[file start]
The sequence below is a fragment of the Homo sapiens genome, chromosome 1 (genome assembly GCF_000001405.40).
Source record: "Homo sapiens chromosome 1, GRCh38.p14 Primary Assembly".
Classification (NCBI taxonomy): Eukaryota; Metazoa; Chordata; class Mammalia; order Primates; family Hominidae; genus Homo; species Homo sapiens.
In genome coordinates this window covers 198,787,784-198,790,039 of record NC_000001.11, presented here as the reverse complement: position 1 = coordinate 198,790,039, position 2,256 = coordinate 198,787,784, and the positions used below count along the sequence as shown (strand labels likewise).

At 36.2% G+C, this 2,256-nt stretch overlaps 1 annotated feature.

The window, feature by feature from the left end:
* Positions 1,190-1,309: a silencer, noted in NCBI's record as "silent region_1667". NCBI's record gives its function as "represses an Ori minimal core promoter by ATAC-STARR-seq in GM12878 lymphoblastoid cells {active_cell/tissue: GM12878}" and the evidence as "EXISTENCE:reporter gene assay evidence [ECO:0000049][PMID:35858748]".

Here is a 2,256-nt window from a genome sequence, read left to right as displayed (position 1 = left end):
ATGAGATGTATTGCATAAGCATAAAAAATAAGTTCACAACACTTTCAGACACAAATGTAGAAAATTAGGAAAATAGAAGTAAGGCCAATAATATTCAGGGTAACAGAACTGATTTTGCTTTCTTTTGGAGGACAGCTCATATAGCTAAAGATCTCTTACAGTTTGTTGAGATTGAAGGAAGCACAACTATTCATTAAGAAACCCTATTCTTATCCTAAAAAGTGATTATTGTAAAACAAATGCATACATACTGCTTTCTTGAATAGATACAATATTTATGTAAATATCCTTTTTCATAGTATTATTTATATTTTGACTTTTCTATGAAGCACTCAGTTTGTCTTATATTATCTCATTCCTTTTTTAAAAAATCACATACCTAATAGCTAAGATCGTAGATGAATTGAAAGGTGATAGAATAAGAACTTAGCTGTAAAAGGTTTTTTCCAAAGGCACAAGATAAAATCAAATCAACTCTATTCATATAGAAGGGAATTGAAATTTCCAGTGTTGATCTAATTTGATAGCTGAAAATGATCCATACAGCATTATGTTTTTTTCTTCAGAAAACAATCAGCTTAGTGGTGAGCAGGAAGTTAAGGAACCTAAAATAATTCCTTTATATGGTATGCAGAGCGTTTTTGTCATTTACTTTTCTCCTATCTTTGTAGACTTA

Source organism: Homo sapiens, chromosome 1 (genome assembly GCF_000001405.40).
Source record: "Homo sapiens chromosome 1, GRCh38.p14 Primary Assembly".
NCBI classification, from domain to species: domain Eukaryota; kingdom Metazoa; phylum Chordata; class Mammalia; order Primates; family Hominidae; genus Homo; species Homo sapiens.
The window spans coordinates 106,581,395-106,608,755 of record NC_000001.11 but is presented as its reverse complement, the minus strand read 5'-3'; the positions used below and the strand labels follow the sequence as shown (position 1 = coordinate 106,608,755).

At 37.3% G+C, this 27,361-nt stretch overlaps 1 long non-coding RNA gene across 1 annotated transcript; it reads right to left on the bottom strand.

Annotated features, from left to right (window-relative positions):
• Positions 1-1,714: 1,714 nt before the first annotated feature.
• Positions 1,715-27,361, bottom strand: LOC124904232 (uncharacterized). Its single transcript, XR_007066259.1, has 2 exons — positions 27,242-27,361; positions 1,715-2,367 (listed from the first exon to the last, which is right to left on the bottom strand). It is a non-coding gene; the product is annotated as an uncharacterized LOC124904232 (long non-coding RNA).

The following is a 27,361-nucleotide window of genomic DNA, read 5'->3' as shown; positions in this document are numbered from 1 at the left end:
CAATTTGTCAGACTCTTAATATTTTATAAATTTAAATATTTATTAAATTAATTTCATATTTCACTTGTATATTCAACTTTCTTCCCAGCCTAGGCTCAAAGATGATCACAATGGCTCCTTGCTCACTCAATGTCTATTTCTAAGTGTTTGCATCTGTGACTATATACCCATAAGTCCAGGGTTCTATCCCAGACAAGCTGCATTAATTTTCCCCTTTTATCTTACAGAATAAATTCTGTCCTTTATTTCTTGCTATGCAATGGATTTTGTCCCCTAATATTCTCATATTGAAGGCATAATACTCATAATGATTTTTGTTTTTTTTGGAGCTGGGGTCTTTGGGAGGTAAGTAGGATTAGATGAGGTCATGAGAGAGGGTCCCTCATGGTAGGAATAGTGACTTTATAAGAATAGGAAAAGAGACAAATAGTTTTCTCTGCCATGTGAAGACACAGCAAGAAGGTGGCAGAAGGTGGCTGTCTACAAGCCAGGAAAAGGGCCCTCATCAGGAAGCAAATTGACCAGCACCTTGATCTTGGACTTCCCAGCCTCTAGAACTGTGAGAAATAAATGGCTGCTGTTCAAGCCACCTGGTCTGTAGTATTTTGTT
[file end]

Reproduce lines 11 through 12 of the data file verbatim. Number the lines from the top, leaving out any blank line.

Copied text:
Source record: "Homo sapiens chromosome 1, GRCh38.p14 Primary Assembly".
NCBI classification, from domain to species: domain Eukaryota; kingdom Metazoa; phylum Chordata; class Mammalia; order Primates; family Hominidae; genus Homo; species Homo sapiens.